A union organizing campaign was underway at a company that makes parts used by auto manufacturers. A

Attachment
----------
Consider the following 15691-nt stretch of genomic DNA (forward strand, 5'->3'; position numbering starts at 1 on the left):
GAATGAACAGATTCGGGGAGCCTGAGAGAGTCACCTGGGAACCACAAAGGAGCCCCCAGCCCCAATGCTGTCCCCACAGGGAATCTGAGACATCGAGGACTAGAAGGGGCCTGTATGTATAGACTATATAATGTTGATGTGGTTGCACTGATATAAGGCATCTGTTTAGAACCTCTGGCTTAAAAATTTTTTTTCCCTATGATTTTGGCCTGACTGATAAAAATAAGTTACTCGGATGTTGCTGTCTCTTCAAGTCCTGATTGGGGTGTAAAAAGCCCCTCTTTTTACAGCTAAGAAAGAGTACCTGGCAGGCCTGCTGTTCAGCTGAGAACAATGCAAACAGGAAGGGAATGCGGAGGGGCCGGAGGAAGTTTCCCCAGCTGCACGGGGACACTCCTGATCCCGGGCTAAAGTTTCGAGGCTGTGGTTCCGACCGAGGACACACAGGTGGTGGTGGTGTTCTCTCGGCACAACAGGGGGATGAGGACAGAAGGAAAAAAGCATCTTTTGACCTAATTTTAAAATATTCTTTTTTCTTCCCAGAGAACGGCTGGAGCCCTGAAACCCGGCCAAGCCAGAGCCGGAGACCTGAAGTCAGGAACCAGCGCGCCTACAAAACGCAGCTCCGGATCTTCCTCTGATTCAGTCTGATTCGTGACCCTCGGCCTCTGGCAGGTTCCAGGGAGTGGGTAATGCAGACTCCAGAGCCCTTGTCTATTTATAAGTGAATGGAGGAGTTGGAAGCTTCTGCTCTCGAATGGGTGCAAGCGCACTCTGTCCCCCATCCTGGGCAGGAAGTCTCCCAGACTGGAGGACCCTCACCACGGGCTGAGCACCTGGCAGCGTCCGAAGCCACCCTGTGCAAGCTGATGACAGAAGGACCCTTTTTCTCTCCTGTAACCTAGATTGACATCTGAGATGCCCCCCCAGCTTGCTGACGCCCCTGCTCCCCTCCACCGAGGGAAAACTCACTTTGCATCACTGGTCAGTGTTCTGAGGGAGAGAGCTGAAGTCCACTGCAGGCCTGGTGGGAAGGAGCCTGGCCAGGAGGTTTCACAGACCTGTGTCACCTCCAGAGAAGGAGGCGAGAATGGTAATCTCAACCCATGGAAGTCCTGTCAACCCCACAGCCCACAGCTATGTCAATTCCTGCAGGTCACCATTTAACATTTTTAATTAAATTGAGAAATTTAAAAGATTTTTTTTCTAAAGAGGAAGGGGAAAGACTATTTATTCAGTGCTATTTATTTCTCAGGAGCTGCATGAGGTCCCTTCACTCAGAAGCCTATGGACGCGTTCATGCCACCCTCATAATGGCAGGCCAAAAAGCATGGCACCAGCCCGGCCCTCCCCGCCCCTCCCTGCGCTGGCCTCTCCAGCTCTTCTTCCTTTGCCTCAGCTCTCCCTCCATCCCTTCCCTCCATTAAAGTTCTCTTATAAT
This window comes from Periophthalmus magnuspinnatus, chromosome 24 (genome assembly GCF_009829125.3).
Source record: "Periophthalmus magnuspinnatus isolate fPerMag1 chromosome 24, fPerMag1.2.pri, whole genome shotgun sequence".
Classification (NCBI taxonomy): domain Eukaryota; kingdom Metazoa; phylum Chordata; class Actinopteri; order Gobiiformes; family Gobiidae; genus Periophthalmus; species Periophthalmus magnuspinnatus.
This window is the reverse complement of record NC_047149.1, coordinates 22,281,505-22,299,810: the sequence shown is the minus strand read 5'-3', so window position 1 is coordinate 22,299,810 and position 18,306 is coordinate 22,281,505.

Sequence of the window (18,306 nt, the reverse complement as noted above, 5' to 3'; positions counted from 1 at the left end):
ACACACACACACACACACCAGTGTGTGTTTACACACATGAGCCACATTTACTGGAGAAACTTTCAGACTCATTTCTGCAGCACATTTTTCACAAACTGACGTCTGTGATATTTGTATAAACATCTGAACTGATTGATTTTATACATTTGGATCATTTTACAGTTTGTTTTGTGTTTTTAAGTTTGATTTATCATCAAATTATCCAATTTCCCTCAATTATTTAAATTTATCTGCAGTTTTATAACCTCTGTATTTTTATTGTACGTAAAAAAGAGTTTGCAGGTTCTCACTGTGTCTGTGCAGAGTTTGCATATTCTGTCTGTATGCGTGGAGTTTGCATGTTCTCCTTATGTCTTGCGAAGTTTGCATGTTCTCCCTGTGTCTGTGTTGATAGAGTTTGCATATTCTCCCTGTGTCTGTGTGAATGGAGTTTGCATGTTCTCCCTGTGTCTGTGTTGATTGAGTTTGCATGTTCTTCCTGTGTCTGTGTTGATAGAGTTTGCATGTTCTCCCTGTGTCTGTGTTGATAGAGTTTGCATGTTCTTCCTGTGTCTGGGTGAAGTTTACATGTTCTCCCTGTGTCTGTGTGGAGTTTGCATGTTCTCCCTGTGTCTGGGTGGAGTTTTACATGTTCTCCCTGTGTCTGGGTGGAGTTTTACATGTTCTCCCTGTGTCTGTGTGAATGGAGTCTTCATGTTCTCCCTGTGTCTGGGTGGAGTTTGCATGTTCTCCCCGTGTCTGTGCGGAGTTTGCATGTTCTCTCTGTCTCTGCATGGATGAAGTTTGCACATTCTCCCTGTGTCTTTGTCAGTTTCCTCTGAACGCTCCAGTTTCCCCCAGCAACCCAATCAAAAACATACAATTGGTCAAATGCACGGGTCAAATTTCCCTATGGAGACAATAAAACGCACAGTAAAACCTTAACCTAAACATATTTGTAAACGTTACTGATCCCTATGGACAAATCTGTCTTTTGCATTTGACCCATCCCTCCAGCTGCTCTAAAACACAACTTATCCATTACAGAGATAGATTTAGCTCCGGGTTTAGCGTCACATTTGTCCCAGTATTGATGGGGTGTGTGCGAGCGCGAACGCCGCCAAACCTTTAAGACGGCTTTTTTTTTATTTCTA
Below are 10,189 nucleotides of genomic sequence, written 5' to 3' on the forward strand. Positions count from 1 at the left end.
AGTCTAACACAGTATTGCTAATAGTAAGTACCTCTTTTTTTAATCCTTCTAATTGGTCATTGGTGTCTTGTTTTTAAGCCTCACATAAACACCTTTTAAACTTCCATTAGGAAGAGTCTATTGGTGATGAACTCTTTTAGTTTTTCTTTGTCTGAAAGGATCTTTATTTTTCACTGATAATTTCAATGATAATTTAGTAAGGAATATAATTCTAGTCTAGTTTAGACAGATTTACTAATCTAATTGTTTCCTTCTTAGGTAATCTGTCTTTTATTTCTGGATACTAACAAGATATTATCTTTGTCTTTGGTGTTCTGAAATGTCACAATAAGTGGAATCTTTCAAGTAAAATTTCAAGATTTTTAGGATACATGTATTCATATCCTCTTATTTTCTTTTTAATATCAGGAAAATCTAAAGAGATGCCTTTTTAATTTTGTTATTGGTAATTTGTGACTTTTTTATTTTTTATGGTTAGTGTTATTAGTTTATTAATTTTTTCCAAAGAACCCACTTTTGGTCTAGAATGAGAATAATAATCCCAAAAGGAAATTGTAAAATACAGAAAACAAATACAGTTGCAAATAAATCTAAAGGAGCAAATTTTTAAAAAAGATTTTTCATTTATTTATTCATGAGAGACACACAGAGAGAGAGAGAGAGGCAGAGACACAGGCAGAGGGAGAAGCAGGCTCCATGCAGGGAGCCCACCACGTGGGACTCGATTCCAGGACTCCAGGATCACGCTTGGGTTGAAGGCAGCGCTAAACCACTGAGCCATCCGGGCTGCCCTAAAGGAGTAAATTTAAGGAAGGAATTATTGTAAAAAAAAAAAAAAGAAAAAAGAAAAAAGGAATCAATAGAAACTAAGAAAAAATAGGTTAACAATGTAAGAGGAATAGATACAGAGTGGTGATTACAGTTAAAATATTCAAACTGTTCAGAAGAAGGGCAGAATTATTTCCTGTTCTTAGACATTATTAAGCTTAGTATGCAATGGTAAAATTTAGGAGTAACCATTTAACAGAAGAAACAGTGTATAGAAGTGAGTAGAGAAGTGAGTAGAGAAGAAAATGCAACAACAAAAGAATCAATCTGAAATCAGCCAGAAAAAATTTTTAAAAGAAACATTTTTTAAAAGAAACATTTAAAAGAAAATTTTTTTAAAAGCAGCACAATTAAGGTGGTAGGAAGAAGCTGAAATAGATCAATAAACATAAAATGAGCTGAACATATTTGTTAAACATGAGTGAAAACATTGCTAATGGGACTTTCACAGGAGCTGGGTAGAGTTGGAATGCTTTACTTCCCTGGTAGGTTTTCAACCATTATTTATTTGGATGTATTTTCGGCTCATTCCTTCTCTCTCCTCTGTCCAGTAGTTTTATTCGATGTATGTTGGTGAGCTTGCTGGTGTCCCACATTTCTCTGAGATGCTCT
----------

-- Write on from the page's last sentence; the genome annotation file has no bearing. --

A union organizing campaign was underway at a company that makes parts used by auto manufacturers. A high company official held monthly meetings with workers. Statements made during these meetings included “If we got [a] Union into the plant [auto makers] wouldn’t probably do business with us and we wouldn’t have jobs”; “If Honda or Toyota or any other customer became concerned about reliability of DTR’s production flow, . . . those customers would look for other sources”; “We had a sole supplier deal going with some of our customers where we were the only company that made particular parts for them. If the UAW was to get into DTR we would lose that sole supplier status because the companies would no longer feel confident with us being their only supplier because the UAW would make us more unreliable”; “Competition from other companies would result in layoffs”; and “DTR had never laid anyone off in the time that they’d been a company, but if the UAW came there that that policy would have to change.” Did this employer violate the NLRA by unlawfully threatening its employees?
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